As a part-time lecturer in entrepreneurship, I see two sides to universities. The first is a powerful business model with high fees, recurring income, relatively high switching for students who change universities, high barriers to entry and, for now, arguably low industry competition.

The second side is an industry with high fixed costs, rigid workplace practices and organisation cultures, poor reward structures, and constrained ability to respond aggressively to new threats such as free or low-cost online education from global universities, some with prominent brands.

This suggests an industry ripe for disruption from aggressive competitors. When technology fundamentally changes where and how university students learn – and what they are willing to pay – the revenue of some universities will implode. Like other industries, they will be forced to cut more costs, but revenues will fall at a faster rate than they can slash expenses.

There are parallels between print media and the university sector. I recall a decade ago when print media executives said the internet would never replace newspapers. People would always prefer reading a printed copy than a computer screen – a dangerous view, if ever there was one.

Similarly, I have heard academics argue that students will always prefer face-to-face lectures and tutorials over the online version. Not true. Fewer students, at least in my experience, attend lectures these days and when they do, their smartphone, iPad or laptop is never far away. Done well, technology can greatly enhance the learning experience and make it more convenient, rather than detract from it. This change will happen faster than many think possible.

By and large, newspapers underestimated the revenue threat from online advertising, and overestimated the resilience of the business model in the face of sharply lower sales, just as I’ve heard some academics say Massive Open Online Courses are a threat only at the margin. That is true for now, but as technology rapidly improves, more students will be attracted to online learning.

I could go on with other parallels between higher education and industries that have been severely disrupted and reshaped by technology. As an investor, the key is to back the best insurgents who do the disrupting – education providers with much lower cost bases who make life tougher for incumbents.

Given these opportunities, it is surprising that the ASX has had so few specialist listed education providers. Thankfully, that is changing. Recent floats of Vocation, Affinity Education Group, Intueri Education Group and 3plearning have expanded the education sector’s representation on ASX, and I expect more education-related floats in the next 18 months.

They add to education stocks such as Navitas, G8 Education, RedHill Education, Kip McGrath Education Centres and Academies Australasia Group. Seek also provides education exposure, although its core business is recruitment.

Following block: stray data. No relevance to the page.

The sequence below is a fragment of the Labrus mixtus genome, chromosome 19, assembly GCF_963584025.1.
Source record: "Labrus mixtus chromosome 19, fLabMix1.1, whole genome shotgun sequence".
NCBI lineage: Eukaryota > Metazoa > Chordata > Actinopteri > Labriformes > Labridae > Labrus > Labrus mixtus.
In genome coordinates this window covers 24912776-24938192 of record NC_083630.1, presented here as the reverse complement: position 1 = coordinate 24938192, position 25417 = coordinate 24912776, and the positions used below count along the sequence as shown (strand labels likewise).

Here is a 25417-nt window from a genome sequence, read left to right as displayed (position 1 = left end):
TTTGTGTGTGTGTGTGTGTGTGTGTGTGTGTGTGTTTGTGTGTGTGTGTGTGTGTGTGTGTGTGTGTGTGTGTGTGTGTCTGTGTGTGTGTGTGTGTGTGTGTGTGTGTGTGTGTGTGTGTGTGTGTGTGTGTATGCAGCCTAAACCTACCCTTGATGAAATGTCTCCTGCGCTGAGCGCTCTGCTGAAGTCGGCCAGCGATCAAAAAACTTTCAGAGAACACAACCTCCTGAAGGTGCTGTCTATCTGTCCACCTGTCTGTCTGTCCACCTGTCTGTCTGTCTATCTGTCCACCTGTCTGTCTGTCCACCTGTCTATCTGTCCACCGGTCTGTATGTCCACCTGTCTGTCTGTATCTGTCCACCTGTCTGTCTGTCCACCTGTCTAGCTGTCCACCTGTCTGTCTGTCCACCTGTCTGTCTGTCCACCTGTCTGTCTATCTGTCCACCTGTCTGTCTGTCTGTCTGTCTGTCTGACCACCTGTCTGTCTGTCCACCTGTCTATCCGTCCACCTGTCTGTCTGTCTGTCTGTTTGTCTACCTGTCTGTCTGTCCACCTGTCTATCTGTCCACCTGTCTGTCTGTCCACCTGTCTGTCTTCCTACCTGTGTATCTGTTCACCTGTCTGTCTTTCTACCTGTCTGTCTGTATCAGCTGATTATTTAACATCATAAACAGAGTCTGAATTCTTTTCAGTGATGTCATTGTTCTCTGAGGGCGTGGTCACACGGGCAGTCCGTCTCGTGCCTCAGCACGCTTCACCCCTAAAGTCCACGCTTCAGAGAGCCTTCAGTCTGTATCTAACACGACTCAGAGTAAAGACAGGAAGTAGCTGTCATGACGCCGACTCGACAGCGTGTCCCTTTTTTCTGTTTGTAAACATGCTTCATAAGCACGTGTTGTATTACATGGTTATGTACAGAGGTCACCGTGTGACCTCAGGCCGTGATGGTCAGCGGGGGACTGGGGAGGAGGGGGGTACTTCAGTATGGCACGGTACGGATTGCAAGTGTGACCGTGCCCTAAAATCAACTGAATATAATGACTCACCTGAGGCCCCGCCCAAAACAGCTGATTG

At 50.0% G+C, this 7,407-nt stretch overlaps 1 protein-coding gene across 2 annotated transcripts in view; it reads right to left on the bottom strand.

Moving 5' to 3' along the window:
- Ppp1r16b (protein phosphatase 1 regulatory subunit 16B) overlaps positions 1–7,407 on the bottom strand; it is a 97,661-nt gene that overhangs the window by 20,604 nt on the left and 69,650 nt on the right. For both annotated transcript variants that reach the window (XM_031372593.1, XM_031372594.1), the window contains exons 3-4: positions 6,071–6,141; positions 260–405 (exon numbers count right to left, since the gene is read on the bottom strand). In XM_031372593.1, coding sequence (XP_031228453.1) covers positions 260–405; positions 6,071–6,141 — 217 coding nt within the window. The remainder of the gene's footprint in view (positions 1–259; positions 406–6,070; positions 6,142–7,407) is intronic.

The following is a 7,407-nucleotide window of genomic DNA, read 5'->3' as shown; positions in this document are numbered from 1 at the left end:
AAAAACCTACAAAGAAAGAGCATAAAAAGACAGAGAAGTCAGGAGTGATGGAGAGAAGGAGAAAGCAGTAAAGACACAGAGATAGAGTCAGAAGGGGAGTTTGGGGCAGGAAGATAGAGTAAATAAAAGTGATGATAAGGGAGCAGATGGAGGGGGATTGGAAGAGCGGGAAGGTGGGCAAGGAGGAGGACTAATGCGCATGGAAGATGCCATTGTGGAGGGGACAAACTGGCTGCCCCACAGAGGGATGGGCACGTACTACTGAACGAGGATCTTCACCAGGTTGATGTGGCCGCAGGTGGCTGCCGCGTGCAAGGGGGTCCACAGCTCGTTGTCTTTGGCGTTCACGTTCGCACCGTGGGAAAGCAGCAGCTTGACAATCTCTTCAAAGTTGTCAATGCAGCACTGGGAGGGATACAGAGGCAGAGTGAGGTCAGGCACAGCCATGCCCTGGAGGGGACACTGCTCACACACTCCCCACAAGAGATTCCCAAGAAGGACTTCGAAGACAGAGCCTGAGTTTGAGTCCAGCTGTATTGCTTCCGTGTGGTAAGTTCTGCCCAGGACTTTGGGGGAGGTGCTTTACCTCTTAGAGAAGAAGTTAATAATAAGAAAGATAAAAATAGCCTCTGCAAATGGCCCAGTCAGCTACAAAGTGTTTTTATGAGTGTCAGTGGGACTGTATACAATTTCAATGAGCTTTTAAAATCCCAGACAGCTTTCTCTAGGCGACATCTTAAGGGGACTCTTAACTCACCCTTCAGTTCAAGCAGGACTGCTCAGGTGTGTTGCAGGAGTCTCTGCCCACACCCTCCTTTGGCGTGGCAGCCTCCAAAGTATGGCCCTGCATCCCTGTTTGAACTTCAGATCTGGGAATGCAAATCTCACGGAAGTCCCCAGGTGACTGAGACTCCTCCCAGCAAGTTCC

I covered some of these companies for The Bull in March, and nominated Vocation as my preferred education stock idea. Seek, Navitas and G8 Education were described as fully priced at the time. Vocation is up about 20 per cent since March. Seek is down almost 10 per cent, Navitas has plunged a third after losing a key contract, and G8 Education is up 11 per cent.

Vocation is still my pick of the education stocks at current prices and has further to run. Intueri Education Group also appeals. It raised $57 million in an Initial Public Offering on ASX in May 2014 at $2.16 a share. After debuting at $2.49, Intueri has rallied to $2.58.

Like Vocation, Intueri has a strong position in vocational education and training – a sector I expect to benefit in coming years as more students opt for cheaper vocational training over high-priced university courses.

Intueri is the largest vocational education provider in New Zealand. It should benefit from stronger growth in international students taking vocational education courses – a trend that will offset growth limitation in its regulated domestic student market. Almost two-thirds of its revenue comes from domestic students, so there is scope to boost earnings through higher international student numbers. And it operates in a highly fragmented market, meaning scope to grow through acquisition.

Macquarie Equities Research has an outperform recommendation on Intueri and a 12-month share price target of NZ$3.25, which suggests a total shareholder return (including dividends) of almost 26 per cent. Its forecast Price Earnings (PE) multiple for Intueri is 13.3 times FY15 earnings. That looks reasonable for investors, given Intueri’s potential to grow faster than the market expects.

I like its long-term prospects and believe Intueri, Vocation and other high-growth education companies have potential for serious disruption in the education industry – and serious returns for investors over time.

Tony Featherstone is a former managing editor of BRW and Shares magazines. This column does not imply stock recommendations. Readers should do further research of their own or talk to their adviser before acting on themes in this article. All prices and analysis at July 24, 2014.

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